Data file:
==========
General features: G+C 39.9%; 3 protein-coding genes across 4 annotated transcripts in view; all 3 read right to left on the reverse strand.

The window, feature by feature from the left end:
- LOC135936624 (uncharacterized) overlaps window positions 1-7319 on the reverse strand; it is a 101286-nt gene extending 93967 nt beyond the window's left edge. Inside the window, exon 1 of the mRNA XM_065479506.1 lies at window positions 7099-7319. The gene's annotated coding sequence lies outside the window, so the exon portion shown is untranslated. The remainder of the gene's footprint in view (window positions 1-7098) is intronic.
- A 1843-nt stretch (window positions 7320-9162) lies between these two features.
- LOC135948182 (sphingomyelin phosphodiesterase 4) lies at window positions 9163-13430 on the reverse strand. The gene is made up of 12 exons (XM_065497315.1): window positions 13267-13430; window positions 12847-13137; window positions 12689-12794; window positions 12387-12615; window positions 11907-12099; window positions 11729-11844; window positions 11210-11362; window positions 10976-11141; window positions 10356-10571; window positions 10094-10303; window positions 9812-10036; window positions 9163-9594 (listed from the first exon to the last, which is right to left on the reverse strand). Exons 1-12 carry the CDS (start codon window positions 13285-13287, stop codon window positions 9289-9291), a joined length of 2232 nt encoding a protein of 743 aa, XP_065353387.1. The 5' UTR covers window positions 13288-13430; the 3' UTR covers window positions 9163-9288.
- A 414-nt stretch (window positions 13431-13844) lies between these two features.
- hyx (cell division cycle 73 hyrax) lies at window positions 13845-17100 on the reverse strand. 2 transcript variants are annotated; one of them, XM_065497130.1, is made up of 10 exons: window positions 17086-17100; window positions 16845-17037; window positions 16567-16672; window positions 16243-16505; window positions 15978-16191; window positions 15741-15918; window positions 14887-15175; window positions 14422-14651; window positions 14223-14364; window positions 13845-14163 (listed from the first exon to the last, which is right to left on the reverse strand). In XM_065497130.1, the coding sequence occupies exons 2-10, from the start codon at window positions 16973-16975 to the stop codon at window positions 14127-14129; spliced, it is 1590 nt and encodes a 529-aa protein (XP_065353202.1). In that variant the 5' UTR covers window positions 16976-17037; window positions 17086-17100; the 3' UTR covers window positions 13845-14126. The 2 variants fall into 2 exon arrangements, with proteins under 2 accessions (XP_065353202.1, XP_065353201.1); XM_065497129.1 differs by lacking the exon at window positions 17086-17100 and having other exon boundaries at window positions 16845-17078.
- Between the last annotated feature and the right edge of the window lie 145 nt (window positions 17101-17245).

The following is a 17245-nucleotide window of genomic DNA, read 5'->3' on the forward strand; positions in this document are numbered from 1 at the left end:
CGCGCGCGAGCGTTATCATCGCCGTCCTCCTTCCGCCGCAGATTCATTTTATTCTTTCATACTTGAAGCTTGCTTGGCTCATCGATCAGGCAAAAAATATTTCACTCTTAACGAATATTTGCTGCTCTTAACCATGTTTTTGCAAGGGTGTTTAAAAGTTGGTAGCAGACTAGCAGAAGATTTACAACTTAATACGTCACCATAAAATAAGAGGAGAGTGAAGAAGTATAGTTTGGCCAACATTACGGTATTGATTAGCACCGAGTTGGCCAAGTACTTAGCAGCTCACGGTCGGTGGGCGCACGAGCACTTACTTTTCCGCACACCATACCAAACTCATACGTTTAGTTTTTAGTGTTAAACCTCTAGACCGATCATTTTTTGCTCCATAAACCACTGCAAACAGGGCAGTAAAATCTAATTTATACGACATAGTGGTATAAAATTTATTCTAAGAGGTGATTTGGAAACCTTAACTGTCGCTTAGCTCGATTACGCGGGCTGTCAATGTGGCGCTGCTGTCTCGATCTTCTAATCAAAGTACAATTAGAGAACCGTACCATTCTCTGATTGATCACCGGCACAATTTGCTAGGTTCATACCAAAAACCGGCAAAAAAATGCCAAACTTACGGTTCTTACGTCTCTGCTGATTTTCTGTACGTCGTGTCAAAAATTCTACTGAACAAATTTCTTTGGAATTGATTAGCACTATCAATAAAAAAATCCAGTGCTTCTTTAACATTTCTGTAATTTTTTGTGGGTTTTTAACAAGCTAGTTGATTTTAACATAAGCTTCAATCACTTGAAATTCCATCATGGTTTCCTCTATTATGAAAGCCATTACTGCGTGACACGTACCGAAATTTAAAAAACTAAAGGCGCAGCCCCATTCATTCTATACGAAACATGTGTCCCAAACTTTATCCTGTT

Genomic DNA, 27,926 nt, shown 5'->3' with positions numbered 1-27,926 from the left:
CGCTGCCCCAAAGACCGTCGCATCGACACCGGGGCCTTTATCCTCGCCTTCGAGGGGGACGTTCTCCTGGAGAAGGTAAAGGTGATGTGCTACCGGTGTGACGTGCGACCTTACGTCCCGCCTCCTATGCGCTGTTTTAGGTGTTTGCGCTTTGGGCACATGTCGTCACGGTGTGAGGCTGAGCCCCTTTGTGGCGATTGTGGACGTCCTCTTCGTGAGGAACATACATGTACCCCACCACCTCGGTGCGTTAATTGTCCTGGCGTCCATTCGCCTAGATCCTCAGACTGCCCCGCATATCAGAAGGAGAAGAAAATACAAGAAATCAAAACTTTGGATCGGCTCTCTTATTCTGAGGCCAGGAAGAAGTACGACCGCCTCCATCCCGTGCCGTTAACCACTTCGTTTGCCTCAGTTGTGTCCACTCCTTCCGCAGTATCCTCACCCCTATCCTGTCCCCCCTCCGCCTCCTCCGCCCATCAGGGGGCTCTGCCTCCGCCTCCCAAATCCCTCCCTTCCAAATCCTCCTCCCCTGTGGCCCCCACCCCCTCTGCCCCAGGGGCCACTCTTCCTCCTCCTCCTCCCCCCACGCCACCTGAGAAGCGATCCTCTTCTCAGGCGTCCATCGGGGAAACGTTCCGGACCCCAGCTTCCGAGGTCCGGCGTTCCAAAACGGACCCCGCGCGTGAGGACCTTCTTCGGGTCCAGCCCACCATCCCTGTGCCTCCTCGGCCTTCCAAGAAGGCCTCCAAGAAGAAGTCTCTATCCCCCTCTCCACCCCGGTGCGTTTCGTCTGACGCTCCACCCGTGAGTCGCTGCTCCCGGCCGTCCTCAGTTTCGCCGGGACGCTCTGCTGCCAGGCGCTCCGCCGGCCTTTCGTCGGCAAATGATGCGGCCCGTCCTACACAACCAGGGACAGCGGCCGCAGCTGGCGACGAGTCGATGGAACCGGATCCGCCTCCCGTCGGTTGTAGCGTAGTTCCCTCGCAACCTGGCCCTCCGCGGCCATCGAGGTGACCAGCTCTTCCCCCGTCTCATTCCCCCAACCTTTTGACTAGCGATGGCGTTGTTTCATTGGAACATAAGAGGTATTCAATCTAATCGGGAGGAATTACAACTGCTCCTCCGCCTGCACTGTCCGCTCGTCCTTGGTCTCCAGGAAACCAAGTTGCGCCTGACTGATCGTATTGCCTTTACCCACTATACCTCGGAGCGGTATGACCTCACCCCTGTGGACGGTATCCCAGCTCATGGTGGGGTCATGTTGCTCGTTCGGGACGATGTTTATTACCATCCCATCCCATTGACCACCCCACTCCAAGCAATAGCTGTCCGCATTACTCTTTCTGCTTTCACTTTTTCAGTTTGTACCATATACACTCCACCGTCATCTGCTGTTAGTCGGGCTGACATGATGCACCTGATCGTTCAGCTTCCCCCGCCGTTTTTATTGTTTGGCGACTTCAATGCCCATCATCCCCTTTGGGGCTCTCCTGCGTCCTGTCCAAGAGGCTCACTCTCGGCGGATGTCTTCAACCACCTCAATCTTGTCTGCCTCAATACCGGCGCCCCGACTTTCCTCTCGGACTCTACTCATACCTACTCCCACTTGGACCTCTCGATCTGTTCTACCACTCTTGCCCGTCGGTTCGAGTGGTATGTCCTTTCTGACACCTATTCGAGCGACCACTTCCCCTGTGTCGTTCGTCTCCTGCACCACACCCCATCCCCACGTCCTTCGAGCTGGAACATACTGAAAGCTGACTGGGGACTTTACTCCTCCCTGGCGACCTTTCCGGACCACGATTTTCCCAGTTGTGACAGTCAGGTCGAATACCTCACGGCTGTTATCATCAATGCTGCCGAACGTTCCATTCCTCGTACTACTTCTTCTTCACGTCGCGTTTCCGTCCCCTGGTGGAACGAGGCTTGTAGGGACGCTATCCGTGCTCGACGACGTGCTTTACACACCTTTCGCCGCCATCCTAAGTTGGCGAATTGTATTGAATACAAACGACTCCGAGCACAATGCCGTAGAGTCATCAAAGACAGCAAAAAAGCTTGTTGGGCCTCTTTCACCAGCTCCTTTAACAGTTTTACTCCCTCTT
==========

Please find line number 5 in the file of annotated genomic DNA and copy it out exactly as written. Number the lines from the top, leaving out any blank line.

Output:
- LOC135948182 (sphingomyelin phosphodiesterase 4) lies at window positions 9163-13430 on the reverse strand. The gene is made up of 12 exons (XM_065497315.1): window positions 13267-13430; window positions 12847-13137; window positions 12689-12794; window positions 12387-12615; window positions 11907-12099; window positions 11729-11844; window positions 11210-11362; window positions 10976-11141; window positions 10356-10571; window positions 10094-10303; window positions 9812-10036; window positions 9163-9594 (listed from the first exon to the last, which is right to left on the reverse strand). Exons 1-12 carry the CDS (start codon window positions 13285-13287, stop codon window positions 9289-9291), a joined length of 2232 nt encoding a protein of 743 aa, XP_065353387.1. The 5' UTR covers window positions 13288-13430; the 3' UTR covers window positions 9163-9288.